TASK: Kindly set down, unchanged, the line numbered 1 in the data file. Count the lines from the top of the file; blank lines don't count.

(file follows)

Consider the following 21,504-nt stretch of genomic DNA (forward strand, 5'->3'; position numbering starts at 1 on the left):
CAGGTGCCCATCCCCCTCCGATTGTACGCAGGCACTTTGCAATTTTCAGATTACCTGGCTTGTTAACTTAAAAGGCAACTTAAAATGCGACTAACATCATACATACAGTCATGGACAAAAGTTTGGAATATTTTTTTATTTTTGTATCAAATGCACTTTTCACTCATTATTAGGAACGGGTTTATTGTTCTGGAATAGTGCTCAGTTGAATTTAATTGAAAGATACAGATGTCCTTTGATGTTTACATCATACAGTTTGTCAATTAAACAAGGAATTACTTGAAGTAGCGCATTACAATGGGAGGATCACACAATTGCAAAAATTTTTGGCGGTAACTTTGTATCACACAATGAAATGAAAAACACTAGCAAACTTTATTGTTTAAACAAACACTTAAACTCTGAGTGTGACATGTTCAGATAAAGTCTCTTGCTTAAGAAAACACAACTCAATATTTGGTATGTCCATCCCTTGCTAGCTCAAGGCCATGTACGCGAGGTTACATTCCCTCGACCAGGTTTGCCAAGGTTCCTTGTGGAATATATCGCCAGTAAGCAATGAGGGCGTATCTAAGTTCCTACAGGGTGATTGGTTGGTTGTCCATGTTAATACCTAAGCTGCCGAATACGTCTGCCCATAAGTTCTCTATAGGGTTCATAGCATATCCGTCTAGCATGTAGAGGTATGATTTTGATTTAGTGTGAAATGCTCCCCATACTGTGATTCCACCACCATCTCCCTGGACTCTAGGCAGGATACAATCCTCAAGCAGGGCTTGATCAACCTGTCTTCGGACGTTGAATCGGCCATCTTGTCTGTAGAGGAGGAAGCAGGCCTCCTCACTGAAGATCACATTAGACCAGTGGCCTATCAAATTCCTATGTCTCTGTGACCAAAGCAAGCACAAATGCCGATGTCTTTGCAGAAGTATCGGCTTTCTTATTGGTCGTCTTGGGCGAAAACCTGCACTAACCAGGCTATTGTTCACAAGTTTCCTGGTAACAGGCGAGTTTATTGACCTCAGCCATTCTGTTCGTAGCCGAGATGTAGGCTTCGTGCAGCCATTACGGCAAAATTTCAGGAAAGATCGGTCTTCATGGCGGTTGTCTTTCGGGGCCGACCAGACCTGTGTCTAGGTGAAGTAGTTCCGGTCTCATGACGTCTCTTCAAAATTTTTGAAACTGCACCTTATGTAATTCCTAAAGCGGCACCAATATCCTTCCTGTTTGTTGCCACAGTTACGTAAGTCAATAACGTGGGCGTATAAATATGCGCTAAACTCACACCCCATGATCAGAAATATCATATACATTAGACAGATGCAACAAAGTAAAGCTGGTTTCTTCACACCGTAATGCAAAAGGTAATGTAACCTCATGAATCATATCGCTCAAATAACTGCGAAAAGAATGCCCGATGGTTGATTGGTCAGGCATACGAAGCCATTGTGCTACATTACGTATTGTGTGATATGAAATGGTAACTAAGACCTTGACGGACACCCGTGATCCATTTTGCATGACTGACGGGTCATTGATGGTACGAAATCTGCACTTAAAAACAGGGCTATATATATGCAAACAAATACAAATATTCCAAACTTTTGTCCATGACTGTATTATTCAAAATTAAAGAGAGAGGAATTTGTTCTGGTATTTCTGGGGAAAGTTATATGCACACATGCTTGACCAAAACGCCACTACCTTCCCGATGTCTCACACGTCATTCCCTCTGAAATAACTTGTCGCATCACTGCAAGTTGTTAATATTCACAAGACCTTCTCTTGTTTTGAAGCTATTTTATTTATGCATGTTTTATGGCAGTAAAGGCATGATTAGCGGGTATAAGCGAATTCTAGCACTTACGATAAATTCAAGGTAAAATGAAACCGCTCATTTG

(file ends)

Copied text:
Consider the following 21,504-nt stretch of genomic DNA (forward strand, 5'->3'; position numbering starts at 1 on the left):